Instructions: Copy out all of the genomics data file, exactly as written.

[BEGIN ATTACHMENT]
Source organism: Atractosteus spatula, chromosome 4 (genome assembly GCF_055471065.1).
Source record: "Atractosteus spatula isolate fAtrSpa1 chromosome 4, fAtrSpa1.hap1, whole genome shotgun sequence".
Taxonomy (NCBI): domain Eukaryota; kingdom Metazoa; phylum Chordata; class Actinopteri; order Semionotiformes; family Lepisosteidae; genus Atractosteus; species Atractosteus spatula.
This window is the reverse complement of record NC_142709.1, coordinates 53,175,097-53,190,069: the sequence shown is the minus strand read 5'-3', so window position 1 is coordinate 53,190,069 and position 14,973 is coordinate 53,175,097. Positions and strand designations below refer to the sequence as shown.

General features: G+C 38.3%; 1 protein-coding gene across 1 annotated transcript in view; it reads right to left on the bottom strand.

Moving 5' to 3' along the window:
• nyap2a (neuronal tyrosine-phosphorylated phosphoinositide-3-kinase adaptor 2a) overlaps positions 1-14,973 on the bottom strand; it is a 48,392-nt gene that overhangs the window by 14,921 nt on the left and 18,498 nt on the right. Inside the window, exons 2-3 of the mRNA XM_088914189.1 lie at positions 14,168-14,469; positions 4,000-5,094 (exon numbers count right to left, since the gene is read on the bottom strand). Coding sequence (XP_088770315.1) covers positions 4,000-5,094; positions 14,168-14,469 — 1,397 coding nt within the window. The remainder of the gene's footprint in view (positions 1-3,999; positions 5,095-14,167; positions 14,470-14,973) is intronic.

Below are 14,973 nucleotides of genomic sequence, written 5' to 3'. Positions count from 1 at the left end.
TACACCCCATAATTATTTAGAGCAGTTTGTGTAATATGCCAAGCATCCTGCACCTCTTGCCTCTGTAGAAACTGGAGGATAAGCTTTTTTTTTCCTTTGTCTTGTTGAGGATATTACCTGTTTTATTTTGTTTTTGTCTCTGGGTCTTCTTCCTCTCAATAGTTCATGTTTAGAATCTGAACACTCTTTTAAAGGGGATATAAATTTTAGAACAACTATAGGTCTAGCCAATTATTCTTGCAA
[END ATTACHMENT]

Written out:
Source organism: Atractosteus spatula, chromosome 4 (genome assembly GCF_055471065.1).
Source record: "Atractosteus spatula isolate fAtrSpa1 chromosome 4, fAtrSpa1.hap1, whole genome shotgun sequence".
Taxonomy (NCBI): domain Eukaryota; kingdom Metazoa; phylum Chordata; class Actinopteri; order Semionotiformes; family Lepisosteidae; genus Atractosteus; species Atractosteus spatula.
This window is the reverse complement of record NC_142709.1, coordinates 53,175,097-53,190,069: the sequence shown is the minus strand read 5'-3', so window position 1 is coordinate 53,190,069 and position 14,973 is coordinate 53,175,097. Positions and strand designations below refer to the sequence as shown.

General features: G+C 38.3%; 1 protein-coding gene across 1 annotated transcript in view; it reads right to left on the bottom strand.

Moving 5' to 3' along the window:
• nyap2a (neuronal tyrosine-phosphorylated phosphoinositide-3-kinase adaptor 2a) overlaps positions 1-14,973 on the bottom strand; it is a 48,392-nt gene that overhangs the window by 14,921 nt on the left and 18,498 nt on the right. Inside the window, exons 2-3 of the mRNA XM_088914189.1 lie at positions 14,168-14,469; positions 4,000-5,094 (exon numbers count right to left, since the gene is read on the bottom strand). Coding sequence (XP_088770315.1) covers positions 4,000-5,094; positions 14,168-14,469 — 1,397 coding nt within the window. The remainder of the gene's footprint in view (positions 1-3,999; positions 5,095-14,167; positions 14,470-14,973) is intronic.

Below are 14,973 nucleotides of genomic sequence, written 5' to 3'. Positions count from 1 at the left end.
TACACCCCATAATTATTTAGAGCAGTTTGTGTAATATGCCAAGCATCCTGCACCTCTTGCCTCTGTAGAAACTGGAGGATAAGCTTTTTTTTTCCTTTGTCTTGTTGAGGATATTACCTGTTTTATTTTGTTTTTGTCTCTGGGTCTTCTTCCTCTCAATAGTTCATGTTTAGAATCTGAACACTCTTTTAAAGGGGATATAAATTTTAGAACAACTATAGGTCTAGCCAATTATTCTTGCAA